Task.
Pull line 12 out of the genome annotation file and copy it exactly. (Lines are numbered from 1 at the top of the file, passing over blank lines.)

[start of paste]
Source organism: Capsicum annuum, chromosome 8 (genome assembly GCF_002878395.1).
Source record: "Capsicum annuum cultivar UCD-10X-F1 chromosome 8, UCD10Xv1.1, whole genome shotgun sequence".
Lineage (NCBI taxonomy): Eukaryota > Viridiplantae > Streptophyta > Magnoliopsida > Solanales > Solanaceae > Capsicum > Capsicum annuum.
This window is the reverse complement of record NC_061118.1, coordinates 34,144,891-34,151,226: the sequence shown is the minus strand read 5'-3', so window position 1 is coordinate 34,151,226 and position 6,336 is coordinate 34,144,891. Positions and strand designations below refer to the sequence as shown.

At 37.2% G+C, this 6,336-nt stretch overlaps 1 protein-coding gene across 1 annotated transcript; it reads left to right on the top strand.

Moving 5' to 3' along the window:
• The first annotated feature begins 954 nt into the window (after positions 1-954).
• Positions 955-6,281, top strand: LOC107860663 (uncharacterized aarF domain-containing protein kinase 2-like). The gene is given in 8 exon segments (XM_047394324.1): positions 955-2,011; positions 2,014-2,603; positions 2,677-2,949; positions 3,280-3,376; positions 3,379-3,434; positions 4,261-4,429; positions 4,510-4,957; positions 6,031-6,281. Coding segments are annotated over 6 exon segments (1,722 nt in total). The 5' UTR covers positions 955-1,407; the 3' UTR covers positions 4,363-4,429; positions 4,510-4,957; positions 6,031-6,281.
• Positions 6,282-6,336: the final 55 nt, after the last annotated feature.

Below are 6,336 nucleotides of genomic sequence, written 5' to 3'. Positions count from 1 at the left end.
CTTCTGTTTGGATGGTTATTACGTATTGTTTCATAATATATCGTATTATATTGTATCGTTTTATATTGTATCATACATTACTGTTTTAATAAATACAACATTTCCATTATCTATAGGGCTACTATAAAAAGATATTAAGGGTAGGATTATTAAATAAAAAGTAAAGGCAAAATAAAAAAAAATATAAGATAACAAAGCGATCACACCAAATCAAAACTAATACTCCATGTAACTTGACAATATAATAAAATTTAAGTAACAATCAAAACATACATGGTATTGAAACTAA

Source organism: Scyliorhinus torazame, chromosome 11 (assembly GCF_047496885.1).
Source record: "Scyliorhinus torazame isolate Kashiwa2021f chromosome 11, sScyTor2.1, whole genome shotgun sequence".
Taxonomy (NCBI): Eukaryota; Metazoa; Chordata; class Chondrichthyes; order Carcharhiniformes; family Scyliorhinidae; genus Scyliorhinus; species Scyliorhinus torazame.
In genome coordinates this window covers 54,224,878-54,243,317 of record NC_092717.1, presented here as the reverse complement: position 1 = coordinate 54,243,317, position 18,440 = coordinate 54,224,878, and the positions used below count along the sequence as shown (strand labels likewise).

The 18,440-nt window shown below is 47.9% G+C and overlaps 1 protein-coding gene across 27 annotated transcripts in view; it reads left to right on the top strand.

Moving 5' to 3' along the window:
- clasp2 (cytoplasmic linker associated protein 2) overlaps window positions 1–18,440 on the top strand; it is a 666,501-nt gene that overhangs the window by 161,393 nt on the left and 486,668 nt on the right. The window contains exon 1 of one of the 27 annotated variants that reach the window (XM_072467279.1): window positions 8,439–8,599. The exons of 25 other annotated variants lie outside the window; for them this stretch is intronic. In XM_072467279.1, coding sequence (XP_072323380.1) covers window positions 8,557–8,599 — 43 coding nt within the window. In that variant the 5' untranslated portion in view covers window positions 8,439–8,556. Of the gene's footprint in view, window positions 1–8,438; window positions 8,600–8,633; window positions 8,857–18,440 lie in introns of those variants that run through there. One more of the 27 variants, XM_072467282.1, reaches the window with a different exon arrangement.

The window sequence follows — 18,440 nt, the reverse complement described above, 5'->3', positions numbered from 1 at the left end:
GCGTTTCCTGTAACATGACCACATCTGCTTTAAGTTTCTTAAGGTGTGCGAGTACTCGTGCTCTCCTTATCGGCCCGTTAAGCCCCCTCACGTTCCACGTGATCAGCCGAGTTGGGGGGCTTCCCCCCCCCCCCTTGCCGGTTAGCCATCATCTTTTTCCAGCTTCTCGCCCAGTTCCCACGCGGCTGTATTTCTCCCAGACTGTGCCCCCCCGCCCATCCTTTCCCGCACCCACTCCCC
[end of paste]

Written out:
Source organism: Scyliorhinus torazame, chromosome 11 (assembly GCF_047496885.1).